Faculty Senate OKs position statement on Charter
By Marcia Childress
The Faculty Senate’s position statement is the result of deliberations by the Senate-appointed ad hoc Faculty Committee on the Commonwealth Chartered Universities Initiative. As faculty, we felt it our responsibility to give careful attention to the idea of Charter and its implications for U.Va. as a leading public institution of higher education. English professor and senator Alison Booth and history professor Herbert “Tico” Braun served as the committee’s co-convenors. Committee members, half of them from the Senate and half not, represented a range of views on the charter issue.
The committee’s unanimous statement was adopted by the Faculty Senate Executive Council, acting on behalf of the Senate, on Jan. 11.
Recognizing that the Charter legislation has yet to be drafted and that the General Assembly may well grant the University greater autonomy, the faculty looks beyond the charter proposal itself to the process by which U.Va. will assume more control of its own affairs. Our statement, presented here, voices the faculty’s commitment to the university’s academic mission while calling attention to four areas of concern to be addressed as the University renegotiates its relationship with the commonwealth and realigns its internal operations.
Statement of the University of Virginia Faculty Senate
on the Commonwealth Chartered Universities Proposal
The Charter Initiative marks a turning point for the University of Virginia. We value and support the administration’s efforts to create a new model for a premier public university. As faculty we have a responsibility to help guide the future of this academic institution. Dialogue between the faculty and administration during the legislative review in early 2005 and beyond should help us anticipate some of the consequences of the proposed legislative redefinition of the University’s status and powers. To that end, we focus on four primary areas of concern calling for our joint deliberation and action.
Commitment to Public Higher Education
We understand that the proposed charter status would grant the University of Virginia greater autonomy in setting tuition and in managing personnel, procurement and capital projects. As members of the faculty, we agree that “higher education’s academic mission is a public good” that benefits “all Virginians” (Virginia Senate Finance Committee report). Sharing the administration’s commitment to academic excellence and public service, we also recognize that the needs of public higher education are not identical to those of the private sector. The financial advantages of charter status must serve U.Va.’s continuing progress as a premier institution of public higher education.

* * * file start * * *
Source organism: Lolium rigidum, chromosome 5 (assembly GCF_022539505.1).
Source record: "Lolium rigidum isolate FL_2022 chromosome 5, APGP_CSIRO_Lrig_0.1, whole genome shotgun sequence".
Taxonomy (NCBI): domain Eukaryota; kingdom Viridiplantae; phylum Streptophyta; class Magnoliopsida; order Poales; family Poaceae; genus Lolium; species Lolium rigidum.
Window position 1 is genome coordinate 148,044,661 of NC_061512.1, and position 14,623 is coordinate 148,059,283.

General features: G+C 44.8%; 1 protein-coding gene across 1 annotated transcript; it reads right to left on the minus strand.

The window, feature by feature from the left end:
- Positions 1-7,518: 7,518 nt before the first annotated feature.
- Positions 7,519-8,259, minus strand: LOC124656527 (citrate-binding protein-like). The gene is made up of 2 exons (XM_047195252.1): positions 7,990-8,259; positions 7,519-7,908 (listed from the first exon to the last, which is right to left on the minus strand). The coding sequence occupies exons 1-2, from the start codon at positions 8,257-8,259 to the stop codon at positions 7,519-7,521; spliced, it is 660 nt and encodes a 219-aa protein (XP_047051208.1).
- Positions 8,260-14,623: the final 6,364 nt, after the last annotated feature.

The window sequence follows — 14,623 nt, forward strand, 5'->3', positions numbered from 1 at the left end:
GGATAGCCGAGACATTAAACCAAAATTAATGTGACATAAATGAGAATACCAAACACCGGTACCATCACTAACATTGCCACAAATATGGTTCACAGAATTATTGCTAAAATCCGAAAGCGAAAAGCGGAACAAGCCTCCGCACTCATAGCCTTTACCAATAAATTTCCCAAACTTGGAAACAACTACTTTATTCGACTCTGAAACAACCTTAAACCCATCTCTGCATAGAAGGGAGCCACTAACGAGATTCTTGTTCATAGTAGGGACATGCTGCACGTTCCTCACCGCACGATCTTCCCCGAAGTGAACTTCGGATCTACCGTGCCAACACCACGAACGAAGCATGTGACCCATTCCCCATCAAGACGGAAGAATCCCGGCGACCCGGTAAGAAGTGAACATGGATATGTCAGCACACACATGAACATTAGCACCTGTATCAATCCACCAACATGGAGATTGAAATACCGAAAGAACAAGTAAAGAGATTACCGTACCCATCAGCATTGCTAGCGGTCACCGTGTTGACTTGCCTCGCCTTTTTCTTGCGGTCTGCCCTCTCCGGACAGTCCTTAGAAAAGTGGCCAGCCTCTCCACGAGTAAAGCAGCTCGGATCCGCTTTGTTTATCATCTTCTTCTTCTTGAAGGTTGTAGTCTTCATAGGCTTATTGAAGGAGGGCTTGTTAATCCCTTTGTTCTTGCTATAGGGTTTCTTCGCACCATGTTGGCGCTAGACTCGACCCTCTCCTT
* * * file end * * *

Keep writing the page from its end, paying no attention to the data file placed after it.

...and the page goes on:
Economic Diversity and Quality of the Student Body
We are pleased to note that higher in-state and out-of-state tuition will be accompanied by a recommitment to financial aid, to initiatives that support K-12 education and to mentoring and recruiting rural, minority and first-generation college students. Tuition rates and financial aid should be such that U.Va. can still attract talented undergraduates who might otherwise go to top private institutions or who might not apply to U.Va. because of the “sticker shock” effect. Just as important, a first-class research institution requires nationally competitive graduate funding that offsets tuition increases.
Employment Conditions and Quality of the Staff
The faculty and the academic community would likely benefit from the loosening of state personnel regulations. However, we are concerned lest there be two tiers of staff, those already employed and those hired post-charter. We are also concerned lest the terms of employment for some staff fall below those of state classified employees. These outcomes could diminish our ability to recruit and to retain the best people, whose support is vital to the University’s programs and services.
The potential reconstitution of the relations among the University of Virginia, other educational institutions and the commonwealth calls for the reexamination of University governance and of internal channels of communication. The faculty looks forward to open communication and active participation in matters that affect the public academic mission of the University, whether through the Faculty Senate and General Faculty Council, representation on the Board of Visitors, or other means. January 11, 2005